From Main Street to Wall Street to Capitol Hill, one subject has been paramount over the past year: credit. Tighter lending standards by many financial institutions has played a significant role in reducing consumer and business economic activity, leading in the fourth quarter of 2008 to the largest decline in GDP since 1982. Expanding the credit markets is the primary focus of the Federal Reserve, Treasury Department and Congress. The CEOs of the nation's largest banks appeared in front of the House Financial Services Committee in February to answer one question: 'What are you doing to increase lending?'
While Washington debates programs to get credit flowing again, credit unions continue to do what is needed in the communities they serve. The two most important numbers from the industry's 2008 results are the 19.3 million member loans originated that totaled over $253 billion in credit granted. The loan volume is the fourth highest on record for the industry and a critical success, given the 'credit crisis' conditions across the country. On the balance sheet, loans grew 6.7 percent during the year to $575 billion. Outstanding loans at credit unions actually grew at a faster pace in 2008 than the 6.5 percent posted in 2007. By contrast, loans outstanding at FDIC-insured institutions declined by 0.4 percent over the past year.
The primary driver of outstanding loan growth at credit unions was the 11.5 percent growth in real estate loans, including 14.8 percent in first mortgages. First mortgage volume was up 16.9 percent across credit unions in 2008, an incredible result given the 24.3 percent decline nationally reported by the Mortgage Bankers Association. Credit unions' share of the U.S. first mortgage market reached an all-time high of 4.0 percent as a result of this activity. In addition, credit unions modified over 10,000 mortgages for members during the year.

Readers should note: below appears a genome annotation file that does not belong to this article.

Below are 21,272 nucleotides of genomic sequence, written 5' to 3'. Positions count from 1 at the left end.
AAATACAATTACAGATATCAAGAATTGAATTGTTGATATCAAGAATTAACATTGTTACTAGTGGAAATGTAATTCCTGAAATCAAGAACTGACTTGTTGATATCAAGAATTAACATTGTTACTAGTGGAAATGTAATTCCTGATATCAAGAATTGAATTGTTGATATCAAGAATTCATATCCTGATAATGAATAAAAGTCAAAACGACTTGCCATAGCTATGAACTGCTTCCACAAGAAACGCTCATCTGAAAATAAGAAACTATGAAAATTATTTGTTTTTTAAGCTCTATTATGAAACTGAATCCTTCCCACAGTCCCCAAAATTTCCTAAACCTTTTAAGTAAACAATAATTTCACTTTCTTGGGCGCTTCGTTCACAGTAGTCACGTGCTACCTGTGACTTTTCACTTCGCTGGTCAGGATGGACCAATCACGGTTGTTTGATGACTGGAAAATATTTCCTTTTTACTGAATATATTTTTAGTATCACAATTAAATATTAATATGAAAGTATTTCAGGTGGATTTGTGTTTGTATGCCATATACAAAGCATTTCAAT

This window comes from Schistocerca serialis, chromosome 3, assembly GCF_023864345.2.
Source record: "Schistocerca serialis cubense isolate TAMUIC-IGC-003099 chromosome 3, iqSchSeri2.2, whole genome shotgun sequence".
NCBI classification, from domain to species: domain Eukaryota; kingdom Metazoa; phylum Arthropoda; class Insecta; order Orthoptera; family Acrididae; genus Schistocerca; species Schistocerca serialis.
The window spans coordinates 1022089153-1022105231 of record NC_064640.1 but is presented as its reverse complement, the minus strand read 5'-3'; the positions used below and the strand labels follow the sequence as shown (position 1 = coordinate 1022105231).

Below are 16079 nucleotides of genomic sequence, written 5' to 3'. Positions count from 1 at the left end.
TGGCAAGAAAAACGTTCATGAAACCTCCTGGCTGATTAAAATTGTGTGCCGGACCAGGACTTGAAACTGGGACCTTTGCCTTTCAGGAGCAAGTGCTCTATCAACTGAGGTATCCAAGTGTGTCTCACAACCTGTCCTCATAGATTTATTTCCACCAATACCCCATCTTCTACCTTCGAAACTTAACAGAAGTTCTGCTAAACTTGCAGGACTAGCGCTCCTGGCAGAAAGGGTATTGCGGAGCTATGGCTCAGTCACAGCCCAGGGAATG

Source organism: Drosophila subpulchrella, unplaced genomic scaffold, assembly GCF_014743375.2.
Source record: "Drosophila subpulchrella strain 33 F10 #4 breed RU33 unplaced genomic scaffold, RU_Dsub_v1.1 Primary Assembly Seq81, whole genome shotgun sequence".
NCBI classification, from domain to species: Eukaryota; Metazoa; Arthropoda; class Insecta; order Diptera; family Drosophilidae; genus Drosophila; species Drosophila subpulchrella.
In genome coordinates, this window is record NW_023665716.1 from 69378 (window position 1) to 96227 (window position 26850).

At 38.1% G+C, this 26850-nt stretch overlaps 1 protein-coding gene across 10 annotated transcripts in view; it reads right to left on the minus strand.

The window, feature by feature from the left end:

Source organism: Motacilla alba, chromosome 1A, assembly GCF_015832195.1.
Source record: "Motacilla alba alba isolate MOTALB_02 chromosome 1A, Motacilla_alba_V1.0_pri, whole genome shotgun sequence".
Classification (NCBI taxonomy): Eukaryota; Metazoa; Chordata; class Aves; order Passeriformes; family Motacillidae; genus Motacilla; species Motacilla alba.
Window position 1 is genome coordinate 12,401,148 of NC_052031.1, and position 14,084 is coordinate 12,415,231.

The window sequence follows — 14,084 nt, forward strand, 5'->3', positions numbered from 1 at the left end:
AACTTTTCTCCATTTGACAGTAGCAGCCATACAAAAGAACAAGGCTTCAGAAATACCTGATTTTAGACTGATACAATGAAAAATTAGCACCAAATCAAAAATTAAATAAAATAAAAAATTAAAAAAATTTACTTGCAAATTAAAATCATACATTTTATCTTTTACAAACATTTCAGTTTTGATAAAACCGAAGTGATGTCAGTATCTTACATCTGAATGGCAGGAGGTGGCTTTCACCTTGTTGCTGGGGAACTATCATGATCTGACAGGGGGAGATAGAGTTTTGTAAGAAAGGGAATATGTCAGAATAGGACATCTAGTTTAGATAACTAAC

The Other Focus: Capital
The other key focus across financial institutions is capital. While some of the largest institutions struggle to raise capital and the government takes an increasingly larger ownership stake, credit unions added over $4 billion in capital in 2008, all self-funded through their cooperative structure. The capital-to-asset ratio for the industry ended the year at 11.7 percent, strong by any measure.
These results highlight credit unions' strengths - strengths that become most apparent in the most difficult environments. This is not to say that the industry is not facing challenges: the delinquency rate rose to 1.37 percent at year-end, return on assets declined to 31 basis points in 2008 and some credit unions are measurably impacted by the economic conditions affecting their members. However, the industry continues to offer its members what they need most today: a sound and trusted financial institution that is there to assist them when others cannot or will not.
Given the industry's actions, is it any surprise that credit union membership grew at the fastest rate in five years in 2008?